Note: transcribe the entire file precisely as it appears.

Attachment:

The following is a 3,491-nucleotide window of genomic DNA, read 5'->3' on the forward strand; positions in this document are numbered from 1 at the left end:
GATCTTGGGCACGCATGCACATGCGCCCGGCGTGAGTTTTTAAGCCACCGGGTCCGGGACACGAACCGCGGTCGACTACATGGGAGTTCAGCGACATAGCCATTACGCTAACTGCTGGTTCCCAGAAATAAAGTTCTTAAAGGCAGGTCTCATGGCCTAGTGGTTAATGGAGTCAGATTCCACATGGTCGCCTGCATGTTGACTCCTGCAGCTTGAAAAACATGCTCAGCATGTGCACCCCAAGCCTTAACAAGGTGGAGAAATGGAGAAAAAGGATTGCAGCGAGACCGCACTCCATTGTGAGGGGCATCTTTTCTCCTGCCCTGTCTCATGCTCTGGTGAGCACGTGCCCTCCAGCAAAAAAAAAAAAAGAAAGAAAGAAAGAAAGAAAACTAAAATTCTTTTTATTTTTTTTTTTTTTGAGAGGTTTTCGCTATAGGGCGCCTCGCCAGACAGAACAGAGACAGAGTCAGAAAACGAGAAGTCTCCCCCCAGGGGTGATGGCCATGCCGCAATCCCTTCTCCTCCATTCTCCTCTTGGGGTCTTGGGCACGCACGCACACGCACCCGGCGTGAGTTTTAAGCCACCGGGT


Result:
The following is a 3,491-nucleotide window of genomic DNA, read 5'->3' on the forward strand; positions in this document are numbered from 1 at the left end:
GATCTTGGGCACGCATGCACATGCGCCCGGCGTGAGTTTTTAAGCCACCGGGTCCGGGACACGAACCGCGGTCGACTACATGGGAGTTCAGCGACATAGCCATTACGCTAACTGCTGGTTCCCAGAAATAAAGTTCTTAAAGGCAGGTCTCATGGCCTAGTGGTTAATGGAGTCAGATTCCACATGGTCGCCTGCATGTTGACTCCTGCAGCTTGAAAAACATGCTCAGCATGTGCACCCCAAGCCTTAACAAGGTGGAGAAATGGAGAAAAAGGATTGCAGCGAGACCGCACTCCATTGTGAGGGGCATCTTTTCTCCTGCCCTGTCTCATGCTCTGGTGAGCACGTGCCCTCCAGCAAAAAAAAAAAAAGAAAGAAAGAAAGAAAGAAAACTAAAATTCTTTTTATTTTTTTTTTTTTTGAGAGGTTTTCGCTATAGGGCGCCTCGCCAGACAGAACAGAGACAGAGTCAGAAAACGAGAAGTCTCCCCCCAGGGGTGATGGCCATGCCGCAATCCCTTCTCCTCCATTCTCCTCTTGGGGTCTTGGGCACGCACGCACACGCACCCGGCGTGAGTTTTAAGCCACCGGGT